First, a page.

The Pink Stones

Who “This record was me trying to take everything I love as a listener and a player and shove it all into one thing without it sounding random,” says Hunter Pinkston, former punk turned cosmic country auteur, describing You Know Who, the boisterous, ambitious sophomore album by his band The Pink Stones. Ostensibly they play country music, yet all the pedal steel sobs, the two-steppin’ rhythms, twangy harmonies, and lyrics about broken hearts and long days on the road are launchpads for wild experiments and unexpected stylistic forays. “There’s obviously a lot of country and rock in our music, but there’s a lot of gospel and soul and psych and dub. I really wanted to get all of those things living peacefully together in one record.

” Made up almost entirely of Athens musicians who play in other bands around town (including former members of the Drive-By Truckers and the Glands), The Pink Stones match their frontman’s vast musical vocabulary while adding their own twists to spacey honkytonk, pedal-to-the-metal trucker anthems, and ecstatic gospel. Together, they have the range to be whatever they need to be at any given moment, embracing the spirit of musical freedom that has animated the local music scene for more than forty years. Yet, The Pink Stones sound like no other Athens band. “We have the space to be free here in Athens and do whatever we want,” says Pinkston. “We get to do our own thing, and there are a million other really good bands doing their own things here as well. Everyone is friends with everyone else, and everyone’s doing something constantly, so you’re always hearing something new. And you always have to stay on your toes.”

The success of their 2021 debut, Introducing…The Pink Stones, took them far away from home and kept them out on tour for long stretches. That album laid out the parameters of their sound, winning accolades from Rolling Stone, No Depression, and American Songwriter and comparisons to Gram Parsons, the Byrds, and the Grateful Dead. But when they took those songs on the road, they busted right through all of those parameters, pushing their music in new directions and coalescing into a tougher, tighter live act. Very quickly The Pink Stones developed a reputation for their raucous rock shows, and the intensity, ingenuity, and unpredictability they cultivated on stages across America informs their sophomore album.

After recording Introducing…The Pink Stones, at Chase Park Transduction—the legendary Athens studio that has hosted sessions by the Truckers, Faye Webster, Deerhunter, and many others—this time The Pink Stones recorded miles from any professional studio. They set up at the home of Henry Barbe, son of Chase Park owner David Barbe and frontman for the Hernies. “It was way looser,” says Pinkston. “We were able to take our time and have a little more fun. Sessions went later into the night. We did the live band thing where we tracked the whole record live and then went back to do a few overdubs.” They’d already worked out most of these songs on stages across America, especially the rip-roaring “Who’s Laughing Now?” which hides its aching heart behind a big sing-along chorus. They tackled it in one or two quick takes, then passed it along to friends and frequent tourmates Teddy & the Rough Riders, who added harmonies. “We did that song on tour with them, and I always loved the way they sounded on it. I always like to bring in as many of my friends to do stuff on a record as possible.”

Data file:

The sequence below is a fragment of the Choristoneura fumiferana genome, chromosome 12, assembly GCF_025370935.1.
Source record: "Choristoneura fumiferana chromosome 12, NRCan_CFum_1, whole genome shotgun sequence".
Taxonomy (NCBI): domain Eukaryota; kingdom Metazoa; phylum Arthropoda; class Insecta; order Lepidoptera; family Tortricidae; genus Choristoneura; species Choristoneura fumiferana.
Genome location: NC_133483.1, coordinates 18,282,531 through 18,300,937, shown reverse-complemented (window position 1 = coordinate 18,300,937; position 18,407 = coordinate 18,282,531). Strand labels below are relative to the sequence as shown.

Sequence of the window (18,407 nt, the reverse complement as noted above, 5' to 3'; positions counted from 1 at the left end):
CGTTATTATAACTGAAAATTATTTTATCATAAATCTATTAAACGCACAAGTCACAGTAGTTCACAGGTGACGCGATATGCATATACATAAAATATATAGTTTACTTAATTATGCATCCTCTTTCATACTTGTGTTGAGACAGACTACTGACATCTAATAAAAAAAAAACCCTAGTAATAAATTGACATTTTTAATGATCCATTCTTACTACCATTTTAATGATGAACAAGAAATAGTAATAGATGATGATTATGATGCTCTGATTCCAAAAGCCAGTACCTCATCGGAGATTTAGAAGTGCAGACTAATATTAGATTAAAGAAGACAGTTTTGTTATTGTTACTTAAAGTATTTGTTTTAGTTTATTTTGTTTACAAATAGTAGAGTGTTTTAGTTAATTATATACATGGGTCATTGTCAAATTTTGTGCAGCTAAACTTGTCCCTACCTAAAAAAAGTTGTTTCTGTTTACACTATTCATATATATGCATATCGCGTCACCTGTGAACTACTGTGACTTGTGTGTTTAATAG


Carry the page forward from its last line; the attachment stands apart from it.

Pinkston put the band on the spot, however, by showing them some of the newer songs right when they were walking in Henry’s door each morning. He wanted to see how they might bring them to life, how they might expand his ideas in ways he couldn’t dream up. That approach lends “Time’s Standing Still” its ramshackle grandeur. It opens with a slow-motion boogie-rock riff, then shifts abruptly into a weird dub-waltz chorus, toggling back and forth as Pinkston ponders his own culpability in getting his heart broken. “I had never shown that song to anyone before we tracked it. I just showed up at Henry’s and told them, This is the key we’re in. Here are the lyrics. Let’s just see what happens. It’s weird in retrospect, because that song has so many feel changes. It’s maybe the worst one not to have shown to anyone, but they still nailed it.

” Heavy touring has honed The Pink Stones’ attack, giving them the ability to chase down any wild scheme, but it’s also made Pinkston more confident as a songwriter who catalogs his feelings of alienation, isolation, loneliness, and yearning with wit and acuity. “There’s been a lot of growth and change in my life since we made our debut, and I’ve been feeling more comfortable as a songwriter, more at home as a person who plays music and expresses himself in lyrics.”

Writing about a recent breakup, he forgoes easy recrimination in favor of self-examination, especially on the rambunctious duet “Baby, I’m Still Right Here.” They’d been playing the song live for a while, but Pinkston felt something was missing: another voice in the mix, another side of the story, a Tammy to his George. He asked their labelmate Nikki Lane to help him turn it into a duet, admitting, “I didn’t give her very much direction. I just sent her the lyrics and a version of me singing the whole thing. Just do whatever feels right to you. I remember being on edge while she wasrecording, although in retrospect I didn’t need to be. The song is all the better and deeper for her being on it.

” While Pinkston is hesitant to call You Know Who a coming-of-age album, the trials and rewards of adulthood—with all of its responsibilities and disappointments, wisdom and contradictions—animate every song. “I wanted this one in particular to be a snapshot of us in the past year or so. We’ll make more music together and record different records, but this is where we are right now in our lives. It’s fun and freeing to be able to give the songs that kind of space, to let them be what they need to be at that time, and then let them go.”

* Show is 21+. Attendees under 21 must be accompanied by a parent & will be subject to a $5 surcharge. The surcharge must be paid in cash at the door on the day of the event.